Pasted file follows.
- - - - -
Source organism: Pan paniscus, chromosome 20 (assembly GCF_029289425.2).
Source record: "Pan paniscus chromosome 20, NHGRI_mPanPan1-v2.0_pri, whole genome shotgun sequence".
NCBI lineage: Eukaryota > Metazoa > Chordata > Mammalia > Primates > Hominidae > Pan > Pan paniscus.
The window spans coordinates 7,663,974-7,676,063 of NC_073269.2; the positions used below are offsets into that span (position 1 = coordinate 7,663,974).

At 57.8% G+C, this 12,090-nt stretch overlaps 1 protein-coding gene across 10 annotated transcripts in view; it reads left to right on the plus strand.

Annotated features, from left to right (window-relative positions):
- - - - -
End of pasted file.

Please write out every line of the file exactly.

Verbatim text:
Source organism: Pan paniscus, chromosome 20 (assembly GCF_029289425.2).
Source record: "Pan paniscus chromosome 20, NHGRI_mPanPan1-v2.0_pri, whole genome shotgun sequence".
NCBI lineage: Eukaryota > Metazoa > Chordata > Mammalia > Primates > Hominidae > Pan > Pan paniscus.
The window spans coordinates 7,663,974-7,676,063 of NC_073269.2; the positions used below are offsets into that span (position 1 = coordinate 7,663,974).

At 57.8% G+C, this 12,090-nt stretch overlaps 1 protein-coding gene across 10 annotated transcripts in view; it reads left to right on the plus strand.

Annotated features, from left to right (window-relative positions):